Anyone who’s seen photos of Bea from the 1950s knows she was a knockout as a young woman.
[Mike Resnick:] Another story is from nonagenarian Margaret Keiffer, who lives just a couple of miles from us. She’s the widow of super-fan Don Ford, who ran the 1949 Worldcon, and founded both Midwestcon and First Fandom. Don also created CFG (the Cincinnati Fantasy Group), the venerable local club to which Carol and I belong. According to Margaret, during its first few years of existence CFG was populated exclusively by men. Then Bea joined. Then the members’ wives got a look at Bea in her swimsuit at the 1950 Midwestcon. Then the club’s makeup changed to the 50% men and 50% women that has existed ever since.
Where Jean Rabe Went Wrong, #1: Having just learned through incoming president Steven Gould that Rabe was appointed to be editor of the Bulletin by outgoing president John Scalzi then-president Russell Davis when previous issues were months late, I can understand that there’s a chance that Rabe may not have gotten a good chance to read and review that particular Resnick/Malzberg dialogue too carefully before it went to press. Which is minor fault number one. But the even bigger fault is not recognizing that publishing such an article without a balancing viewpoint was a disservice to the membership.
I believe that as the editor of a professional trade organization’s newsletter, it’s Rabe’s job to ensure that not only does the magazine come out on time, but that it addresses the membership as a whole, from the old veterans who can remember casual conversations with Robert Heinlein to the new writers who have just become eligible for membership by selling their third piece of prose, from the “old white guys” who pioneered the genre conventions to the new non-white, non-male members who are finding new ways to address those conventions.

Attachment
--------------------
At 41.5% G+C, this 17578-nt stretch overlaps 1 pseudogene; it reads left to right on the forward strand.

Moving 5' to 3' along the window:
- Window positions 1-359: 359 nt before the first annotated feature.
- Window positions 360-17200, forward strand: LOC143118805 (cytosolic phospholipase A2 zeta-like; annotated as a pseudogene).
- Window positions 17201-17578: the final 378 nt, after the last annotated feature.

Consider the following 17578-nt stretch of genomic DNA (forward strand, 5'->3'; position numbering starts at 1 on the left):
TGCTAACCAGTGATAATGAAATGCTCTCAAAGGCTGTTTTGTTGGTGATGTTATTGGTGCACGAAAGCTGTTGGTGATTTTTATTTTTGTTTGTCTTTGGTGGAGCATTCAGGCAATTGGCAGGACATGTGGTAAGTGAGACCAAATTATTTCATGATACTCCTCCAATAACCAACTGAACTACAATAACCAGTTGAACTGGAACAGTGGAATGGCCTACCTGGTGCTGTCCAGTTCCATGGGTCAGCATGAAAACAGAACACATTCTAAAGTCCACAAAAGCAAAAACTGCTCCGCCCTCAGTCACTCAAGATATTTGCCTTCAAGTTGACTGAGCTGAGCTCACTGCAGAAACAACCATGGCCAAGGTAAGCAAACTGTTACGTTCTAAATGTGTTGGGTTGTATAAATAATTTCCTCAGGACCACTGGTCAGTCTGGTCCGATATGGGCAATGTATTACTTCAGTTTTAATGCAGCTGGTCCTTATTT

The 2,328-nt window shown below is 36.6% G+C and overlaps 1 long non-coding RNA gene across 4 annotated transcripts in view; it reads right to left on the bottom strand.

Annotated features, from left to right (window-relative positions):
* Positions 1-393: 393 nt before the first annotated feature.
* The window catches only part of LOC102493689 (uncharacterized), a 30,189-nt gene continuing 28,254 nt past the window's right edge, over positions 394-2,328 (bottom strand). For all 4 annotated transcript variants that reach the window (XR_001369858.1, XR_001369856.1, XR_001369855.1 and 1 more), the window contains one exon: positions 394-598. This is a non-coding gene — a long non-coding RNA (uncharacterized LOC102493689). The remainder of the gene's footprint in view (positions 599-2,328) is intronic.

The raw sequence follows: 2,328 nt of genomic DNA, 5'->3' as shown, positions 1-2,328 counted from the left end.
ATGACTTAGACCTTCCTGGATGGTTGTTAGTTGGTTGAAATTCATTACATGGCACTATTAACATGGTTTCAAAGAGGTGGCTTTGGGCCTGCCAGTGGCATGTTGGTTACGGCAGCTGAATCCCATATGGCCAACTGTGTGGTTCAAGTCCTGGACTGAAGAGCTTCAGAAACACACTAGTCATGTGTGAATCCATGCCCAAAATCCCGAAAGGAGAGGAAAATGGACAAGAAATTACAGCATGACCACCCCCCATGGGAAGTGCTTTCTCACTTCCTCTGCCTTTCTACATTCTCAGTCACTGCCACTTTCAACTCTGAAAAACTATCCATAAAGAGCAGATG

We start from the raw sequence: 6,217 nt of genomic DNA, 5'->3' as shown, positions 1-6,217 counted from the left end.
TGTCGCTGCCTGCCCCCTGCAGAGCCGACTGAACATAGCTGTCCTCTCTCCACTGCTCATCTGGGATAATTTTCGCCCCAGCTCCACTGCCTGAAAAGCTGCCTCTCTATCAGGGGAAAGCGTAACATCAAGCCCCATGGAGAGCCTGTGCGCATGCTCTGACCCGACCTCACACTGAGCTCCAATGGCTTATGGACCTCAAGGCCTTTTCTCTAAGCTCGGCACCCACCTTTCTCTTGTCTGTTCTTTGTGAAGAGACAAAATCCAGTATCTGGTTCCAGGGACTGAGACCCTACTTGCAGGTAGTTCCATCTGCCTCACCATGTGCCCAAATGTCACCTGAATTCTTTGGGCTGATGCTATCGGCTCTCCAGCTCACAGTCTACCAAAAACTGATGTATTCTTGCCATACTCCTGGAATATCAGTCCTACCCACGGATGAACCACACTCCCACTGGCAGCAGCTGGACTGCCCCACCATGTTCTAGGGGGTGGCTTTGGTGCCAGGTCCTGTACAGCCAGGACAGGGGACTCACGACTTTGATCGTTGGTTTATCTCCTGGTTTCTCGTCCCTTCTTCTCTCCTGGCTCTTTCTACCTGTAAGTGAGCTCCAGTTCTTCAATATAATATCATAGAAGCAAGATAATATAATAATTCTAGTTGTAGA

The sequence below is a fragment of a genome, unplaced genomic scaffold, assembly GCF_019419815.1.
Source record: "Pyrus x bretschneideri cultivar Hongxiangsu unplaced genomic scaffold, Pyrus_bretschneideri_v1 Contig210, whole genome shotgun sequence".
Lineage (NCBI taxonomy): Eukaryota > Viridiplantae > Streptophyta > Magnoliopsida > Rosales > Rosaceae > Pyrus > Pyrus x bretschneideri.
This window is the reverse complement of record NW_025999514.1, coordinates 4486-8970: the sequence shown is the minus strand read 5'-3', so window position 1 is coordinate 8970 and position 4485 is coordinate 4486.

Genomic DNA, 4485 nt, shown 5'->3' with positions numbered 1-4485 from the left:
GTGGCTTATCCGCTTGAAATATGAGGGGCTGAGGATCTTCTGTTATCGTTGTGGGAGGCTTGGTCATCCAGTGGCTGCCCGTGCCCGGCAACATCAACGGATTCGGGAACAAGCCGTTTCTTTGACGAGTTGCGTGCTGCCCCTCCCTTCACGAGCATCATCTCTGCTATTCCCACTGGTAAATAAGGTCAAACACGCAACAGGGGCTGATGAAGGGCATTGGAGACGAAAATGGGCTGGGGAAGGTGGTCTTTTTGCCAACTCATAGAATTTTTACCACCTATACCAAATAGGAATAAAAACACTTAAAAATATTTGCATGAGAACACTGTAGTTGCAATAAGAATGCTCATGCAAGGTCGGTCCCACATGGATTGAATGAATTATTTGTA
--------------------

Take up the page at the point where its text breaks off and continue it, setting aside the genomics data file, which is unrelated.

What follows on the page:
Many of these new writers are women, and many of them are vocal about expressing their displeasure about misogyny in the fandom. Many of them are men who have been just as vocal in decrying sexism in the industry. Rabe should have known about both of these factors and should have had a response from the SFWA addressing those issues as an article from one of the women mentioned regarding her experiences in the industry or a current female writer/editor talking about how things have changed since Resnick and Malzberg’s time. If there wasn’t enough time to solicit either of those articles, then possibly this lack of representation could have been mentioned in a “Letter from the Editor” asking for an alternate commentary on those times. And those members would have been mollified or at least pleased to know that their voices were as important as Resnick and Malzberg’s, that their SFWA membership money wasn’t going to an organization that didn’t acknowledge views that were important to them.
The worst part of all is that this isn’t the first time the SFWA has had problems with some of its older members doing or saying things that are misogynistic and offensive in the 21st century, as the the reaction surrounding the Harlan Ellison boob grab from the 2006 Hugo Award ceremony shows. (A copy of Ellison’s “apology” can be found here; proof that Ellison didn’t really apologize can be read in this comment on an unrelated entry on Scalzi’s blog.) Having “survived” that issue, an editor with a little bit of foresight would have been aware that this could be an issue with its membership again, and any steps to curtail it would have been seen as a public relations coup.